Chinese and Indian competitive nuclear restraint in the global nuclear order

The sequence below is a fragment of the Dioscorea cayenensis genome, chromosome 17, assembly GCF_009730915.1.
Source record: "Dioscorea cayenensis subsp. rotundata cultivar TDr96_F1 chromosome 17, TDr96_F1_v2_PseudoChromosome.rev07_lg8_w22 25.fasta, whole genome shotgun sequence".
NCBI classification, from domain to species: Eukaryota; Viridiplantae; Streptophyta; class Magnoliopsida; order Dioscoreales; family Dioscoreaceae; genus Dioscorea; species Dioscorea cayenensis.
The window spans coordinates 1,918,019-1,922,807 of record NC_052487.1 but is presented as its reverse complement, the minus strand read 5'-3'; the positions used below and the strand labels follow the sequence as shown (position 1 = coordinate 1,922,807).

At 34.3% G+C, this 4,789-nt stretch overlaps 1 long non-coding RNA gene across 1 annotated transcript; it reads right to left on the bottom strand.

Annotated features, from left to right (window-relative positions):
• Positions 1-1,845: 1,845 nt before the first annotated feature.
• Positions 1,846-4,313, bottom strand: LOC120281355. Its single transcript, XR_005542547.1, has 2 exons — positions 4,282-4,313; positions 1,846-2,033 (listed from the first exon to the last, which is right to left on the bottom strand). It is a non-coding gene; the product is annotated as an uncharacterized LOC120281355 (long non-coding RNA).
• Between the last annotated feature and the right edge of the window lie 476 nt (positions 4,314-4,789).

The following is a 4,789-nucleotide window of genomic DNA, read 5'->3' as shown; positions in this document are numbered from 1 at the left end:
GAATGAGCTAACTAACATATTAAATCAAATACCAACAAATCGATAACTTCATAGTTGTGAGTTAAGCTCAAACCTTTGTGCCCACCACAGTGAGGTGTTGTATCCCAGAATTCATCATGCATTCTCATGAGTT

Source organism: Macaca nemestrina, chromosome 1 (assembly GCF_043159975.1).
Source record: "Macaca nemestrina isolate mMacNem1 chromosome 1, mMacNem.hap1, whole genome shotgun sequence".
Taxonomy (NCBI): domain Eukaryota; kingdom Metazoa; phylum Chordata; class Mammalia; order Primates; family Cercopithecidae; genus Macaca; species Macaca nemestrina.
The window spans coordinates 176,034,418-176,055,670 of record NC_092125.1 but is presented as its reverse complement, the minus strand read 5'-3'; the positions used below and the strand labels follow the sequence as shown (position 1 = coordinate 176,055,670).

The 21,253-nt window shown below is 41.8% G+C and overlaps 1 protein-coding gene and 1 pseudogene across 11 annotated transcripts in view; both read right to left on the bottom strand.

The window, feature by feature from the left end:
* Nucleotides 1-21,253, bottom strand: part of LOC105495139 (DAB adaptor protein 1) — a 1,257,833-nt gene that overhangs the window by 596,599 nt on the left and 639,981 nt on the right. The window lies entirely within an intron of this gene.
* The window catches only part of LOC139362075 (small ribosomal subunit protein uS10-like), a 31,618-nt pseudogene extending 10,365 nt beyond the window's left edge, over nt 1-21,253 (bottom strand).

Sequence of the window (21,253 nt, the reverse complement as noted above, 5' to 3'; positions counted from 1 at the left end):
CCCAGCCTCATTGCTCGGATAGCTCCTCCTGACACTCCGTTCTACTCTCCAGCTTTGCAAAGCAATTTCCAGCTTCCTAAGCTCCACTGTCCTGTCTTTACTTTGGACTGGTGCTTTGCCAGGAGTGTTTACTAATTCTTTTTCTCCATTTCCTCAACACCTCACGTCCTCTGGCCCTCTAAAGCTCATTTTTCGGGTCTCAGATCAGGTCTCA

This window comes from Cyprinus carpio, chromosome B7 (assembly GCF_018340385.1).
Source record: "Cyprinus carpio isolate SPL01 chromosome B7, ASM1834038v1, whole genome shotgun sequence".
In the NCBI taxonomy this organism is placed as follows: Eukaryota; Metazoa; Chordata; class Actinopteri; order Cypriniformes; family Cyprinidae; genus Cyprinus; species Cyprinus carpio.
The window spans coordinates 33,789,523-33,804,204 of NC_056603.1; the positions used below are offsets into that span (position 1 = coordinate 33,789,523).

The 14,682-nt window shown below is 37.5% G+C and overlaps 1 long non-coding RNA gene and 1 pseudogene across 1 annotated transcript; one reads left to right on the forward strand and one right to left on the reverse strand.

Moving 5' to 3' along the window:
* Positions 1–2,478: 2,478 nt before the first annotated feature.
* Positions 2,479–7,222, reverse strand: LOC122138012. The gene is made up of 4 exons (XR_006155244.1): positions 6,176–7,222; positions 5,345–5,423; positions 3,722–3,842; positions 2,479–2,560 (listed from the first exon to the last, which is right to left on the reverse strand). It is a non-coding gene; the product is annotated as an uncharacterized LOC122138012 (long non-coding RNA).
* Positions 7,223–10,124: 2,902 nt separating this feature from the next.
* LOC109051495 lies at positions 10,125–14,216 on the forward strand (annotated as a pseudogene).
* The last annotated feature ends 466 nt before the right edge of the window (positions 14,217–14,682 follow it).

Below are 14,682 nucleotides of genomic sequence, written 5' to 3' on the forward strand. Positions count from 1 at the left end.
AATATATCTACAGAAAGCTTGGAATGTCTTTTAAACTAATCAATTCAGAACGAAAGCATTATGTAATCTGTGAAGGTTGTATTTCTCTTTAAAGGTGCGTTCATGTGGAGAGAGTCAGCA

At key moments in the past two decades, China and India have attempted to diminish one another’s image as a responsible nuclear-armed state through “competitive restraint”—a dynamic whereby the two countries compete with one another to outwardly project their own distinctive brands of nuclear responsibility. In particular, both China and India have sought to compete by emphasizing their own conceptions of nuclear restraint, as well as drawing international attention to one another’s “restraint failures.” This dynamic is quite distinct from the pursuit of “competitive excess,” or nuclear arms racing, that stands as a key theme within analyses of the bilateral nuclear relationship. In this chapter, we identify and examine three sites where competitive restraint has played out: (1) India and Pakistan’s 1998 nuclear tests; (2) India’s 2008 Nuclear Suppliers Group (NSG) waiver and its ongoing bid for NSG membership; and (3) Chinese-Pakistani civilian nuclear cooperation since the late 2000s. An emphasis on competitive nuclear restraint between China and India, we argue, delivers a more pessimistic outlook on their bilateral relationship than the sanguine view taken by observers of Sino-Indian stable deterrence.